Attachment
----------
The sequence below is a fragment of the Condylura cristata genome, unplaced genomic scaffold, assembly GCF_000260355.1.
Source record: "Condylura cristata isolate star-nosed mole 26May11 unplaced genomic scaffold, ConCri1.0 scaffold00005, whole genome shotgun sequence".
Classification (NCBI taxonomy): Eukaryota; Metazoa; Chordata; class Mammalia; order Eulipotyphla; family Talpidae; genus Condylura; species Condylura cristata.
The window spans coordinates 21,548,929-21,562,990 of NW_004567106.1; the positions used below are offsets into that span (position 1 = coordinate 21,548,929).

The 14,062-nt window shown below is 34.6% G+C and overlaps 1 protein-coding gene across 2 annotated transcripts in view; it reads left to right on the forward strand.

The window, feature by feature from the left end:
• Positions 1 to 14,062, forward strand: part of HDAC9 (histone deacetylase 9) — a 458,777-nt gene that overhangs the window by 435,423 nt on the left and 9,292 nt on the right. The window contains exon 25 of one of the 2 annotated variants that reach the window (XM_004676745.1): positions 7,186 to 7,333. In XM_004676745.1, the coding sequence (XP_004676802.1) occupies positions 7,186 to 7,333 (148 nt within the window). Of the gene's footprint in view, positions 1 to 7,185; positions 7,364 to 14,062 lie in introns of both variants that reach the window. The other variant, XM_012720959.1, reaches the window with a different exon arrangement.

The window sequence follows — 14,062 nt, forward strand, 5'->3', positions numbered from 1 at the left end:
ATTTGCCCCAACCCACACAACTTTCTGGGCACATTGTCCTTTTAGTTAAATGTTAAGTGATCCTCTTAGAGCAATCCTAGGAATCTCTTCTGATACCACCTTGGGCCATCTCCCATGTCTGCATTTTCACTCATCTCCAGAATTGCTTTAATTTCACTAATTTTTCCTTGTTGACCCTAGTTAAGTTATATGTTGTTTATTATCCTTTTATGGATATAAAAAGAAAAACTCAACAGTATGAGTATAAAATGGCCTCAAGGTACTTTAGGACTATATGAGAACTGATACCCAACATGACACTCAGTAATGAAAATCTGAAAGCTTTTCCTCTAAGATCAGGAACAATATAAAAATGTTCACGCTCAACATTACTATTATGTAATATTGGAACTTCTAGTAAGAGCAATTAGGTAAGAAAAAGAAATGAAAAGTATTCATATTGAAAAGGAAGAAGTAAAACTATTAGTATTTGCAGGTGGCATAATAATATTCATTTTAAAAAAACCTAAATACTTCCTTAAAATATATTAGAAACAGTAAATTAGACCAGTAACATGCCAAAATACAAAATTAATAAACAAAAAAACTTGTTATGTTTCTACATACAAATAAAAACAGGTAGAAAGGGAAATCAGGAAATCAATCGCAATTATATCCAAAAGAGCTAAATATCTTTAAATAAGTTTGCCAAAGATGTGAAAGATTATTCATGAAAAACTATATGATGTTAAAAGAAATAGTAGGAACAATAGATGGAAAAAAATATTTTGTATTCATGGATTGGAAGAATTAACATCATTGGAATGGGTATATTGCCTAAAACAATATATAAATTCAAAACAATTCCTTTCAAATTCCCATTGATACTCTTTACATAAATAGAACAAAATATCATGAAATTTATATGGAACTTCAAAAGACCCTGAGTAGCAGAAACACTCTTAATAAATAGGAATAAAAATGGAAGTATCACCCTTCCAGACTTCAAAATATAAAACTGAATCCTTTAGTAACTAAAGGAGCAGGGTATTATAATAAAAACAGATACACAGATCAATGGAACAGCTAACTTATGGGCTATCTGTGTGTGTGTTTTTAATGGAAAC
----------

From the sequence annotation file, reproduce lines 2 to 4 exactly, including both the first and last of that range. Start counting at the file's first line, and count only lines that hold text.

Source record: "Condylura cristata isolate star-nosed mole 26May11 unplaced genomic scaffold, ConCri1.0 scaffold00005, whole genome shotgun sequence".
Classification (NCBI taxonomy): Eukaryota; Metazoa; Chordata; class Mammalia; order Eulipotyphla; family Talpidae; genus Condylura; species Condylura cristata.
The window spans coordinates 21,548,929-21,562,990 of NW_004567106.1; the positions used below are offsets into that span (position 1 = coordinate 21,548,929).